- 79 million ads for linking to malware
- 400,000 sites for hosting malicious ads
- 66 million “trick-to-click” ads
- 48 million ads attempting to get users to install unwanted software
- 320,000 website publishers for failing to meet its policies for publishers
Sarah D. Young Reporter and Editor
Every year, Google gets faster and more efficient at clamping down on ads that violate its policies. In a blog post detailing its annual ‘bad ads’ statistics, the company said it removed a total of 3.2 billion ads for violating one or more of its ad policies.
Bad ads that were removed in 2017 included:
Two million pages were removed every month for policy violations, which Google says has been “critical in scaling enforcement for policies that prohibit monetization of inappropriate and controversial content.”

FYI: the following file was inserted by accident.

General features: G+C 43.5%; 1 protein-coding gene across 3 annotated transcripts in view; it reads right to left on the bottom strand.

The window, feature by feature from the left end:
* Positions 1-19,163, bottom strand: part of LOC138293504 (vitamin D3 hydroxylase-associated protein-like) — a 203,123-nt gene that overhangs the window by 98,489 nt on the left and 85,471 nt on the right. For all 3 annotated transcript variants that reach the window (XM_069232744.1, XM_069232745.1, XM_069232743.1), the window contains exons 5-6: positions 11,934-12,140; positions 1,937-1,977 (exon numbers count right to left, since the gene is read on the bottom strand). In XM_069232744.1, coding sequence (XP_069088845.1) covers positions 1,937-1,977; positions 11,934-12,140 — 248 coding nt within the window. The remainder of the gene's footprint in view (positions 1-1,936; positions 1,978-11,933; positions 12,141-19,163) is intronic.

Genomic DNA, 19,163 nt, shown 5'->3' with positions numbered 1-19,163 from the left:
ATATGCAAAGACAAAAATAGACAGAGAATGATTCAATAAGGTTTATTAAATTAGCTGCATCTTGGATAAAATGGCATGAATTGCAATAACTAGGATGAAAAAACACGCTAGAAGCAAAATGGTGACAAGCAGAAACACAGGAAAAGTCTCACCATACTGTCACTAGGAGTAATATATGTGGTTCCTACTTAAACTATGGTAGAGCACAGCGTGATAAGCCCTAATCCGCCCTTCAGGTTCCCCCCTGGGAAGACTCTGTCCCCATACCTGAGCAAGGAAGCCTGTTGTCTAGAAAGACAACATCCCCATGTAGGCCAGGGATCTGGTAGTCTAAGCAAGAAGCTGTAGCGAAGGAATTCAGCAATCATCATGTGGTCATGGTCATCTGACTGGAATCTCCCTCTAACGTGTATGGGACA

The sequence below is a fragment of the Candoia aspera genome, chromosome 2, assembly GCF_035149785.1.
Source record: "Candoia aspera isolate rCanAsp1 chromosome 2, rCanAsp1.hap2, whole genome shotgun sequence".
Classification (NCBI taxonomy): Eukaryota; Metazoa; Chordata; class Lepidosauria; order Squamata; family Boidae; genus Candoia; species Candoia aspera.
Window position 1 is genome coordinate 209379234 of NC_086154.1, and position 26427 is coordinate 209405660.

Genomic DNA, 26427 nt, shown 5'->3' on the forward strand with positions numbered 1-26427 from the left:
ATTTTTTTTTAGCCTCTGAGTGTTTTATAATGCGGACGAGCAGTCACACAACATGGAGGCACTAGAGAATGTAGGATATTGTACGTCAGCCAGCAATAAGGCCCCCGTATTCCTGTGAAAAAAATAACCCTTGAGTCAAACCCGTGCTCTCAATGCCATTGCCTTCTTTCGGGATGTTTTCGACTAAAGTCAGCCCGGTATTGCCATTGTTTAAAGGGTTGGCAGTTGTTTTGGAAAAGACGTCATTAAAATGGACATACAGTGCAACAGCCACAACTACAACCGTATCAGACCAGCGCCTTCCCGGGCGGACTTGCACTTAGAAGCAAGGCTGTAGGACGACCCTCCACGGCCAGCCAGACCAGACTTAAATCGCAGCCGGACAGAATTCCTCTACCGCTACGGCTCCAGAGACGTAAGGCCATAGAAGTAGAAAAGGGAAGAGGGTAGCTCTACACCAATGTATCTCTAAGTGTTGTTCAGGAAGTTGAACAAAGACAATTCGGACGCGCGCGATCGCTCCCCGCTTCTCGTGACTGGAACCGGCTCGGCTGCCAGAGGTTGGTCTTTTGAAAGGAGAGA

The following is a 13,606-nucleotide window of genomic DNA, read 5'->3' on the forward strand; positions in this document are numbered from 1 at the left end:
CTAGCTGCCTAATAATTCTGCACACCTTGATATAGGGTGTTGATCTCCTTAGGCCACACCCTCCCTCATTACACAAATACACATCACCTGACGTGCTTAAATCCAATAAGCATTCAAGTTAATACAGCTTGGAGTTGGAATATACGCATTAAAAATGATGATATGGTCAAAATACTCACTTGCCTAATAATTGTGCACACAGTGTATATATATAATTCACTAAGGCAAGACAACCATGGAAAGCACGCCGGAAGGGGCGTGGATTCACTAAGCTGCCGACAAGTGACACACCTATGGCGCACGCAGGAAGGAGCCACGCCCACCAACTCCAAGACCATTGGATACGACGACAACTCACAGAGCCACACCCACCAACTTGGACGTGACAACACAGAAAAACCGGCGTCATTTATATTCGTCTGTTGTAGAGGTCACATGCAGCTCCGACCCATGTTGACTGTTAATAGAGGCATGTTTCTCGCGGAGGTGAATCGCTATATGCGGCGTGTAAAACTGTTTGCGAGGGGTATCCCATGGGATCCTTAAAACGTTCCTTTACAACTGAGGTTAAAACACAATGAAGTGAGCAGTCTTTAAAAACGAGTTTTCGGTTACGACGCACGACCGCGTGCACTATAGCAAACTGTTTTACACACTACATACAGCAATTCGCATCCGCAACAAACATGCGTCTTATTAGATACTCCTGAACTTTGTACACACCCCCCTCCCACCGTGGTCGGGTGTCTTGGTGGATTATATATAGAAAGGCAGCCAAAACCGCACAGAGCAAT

All told, Google’s ad-removal efforts equated to an average of 100 bad ads removed every second.
“In order for this ads-supported, free web to work, it needs to be a safe and effective place to learn, create and advertise,” said Scott Spencer, Google’s director of sustainable ads.
“Unfortunately, this isn’t always the case. Whether it’s a one-off accident or a coordinated action by scammers trying to make money, a negative experience hurts the entire ecosystem.”
In addition to removing harmful or intrusive ads, the tech giant is also taking measures to keep the ad ecosystem free of ads related to promoting fraudulent financial products.
Starting in June, Google will ban ads for things like binary options, cryptocurrencies and related content, and financial spread betting. The move comes at a time when governments around the world and financial experts have warned of the risks associated with investing in cryptocurrencies.
Companies like Twitter and Facebook have already announced similar plans to protect users from cryptocurrency scams.
Google said it has also updated its gambling ads policies to “address new methods of gambling with items that have real-world value (e.g., skins gambling).” The company also plans to introduce a new certification process for rehab facilities, which will allow legitimate addiction treatment centers to connect with people in need.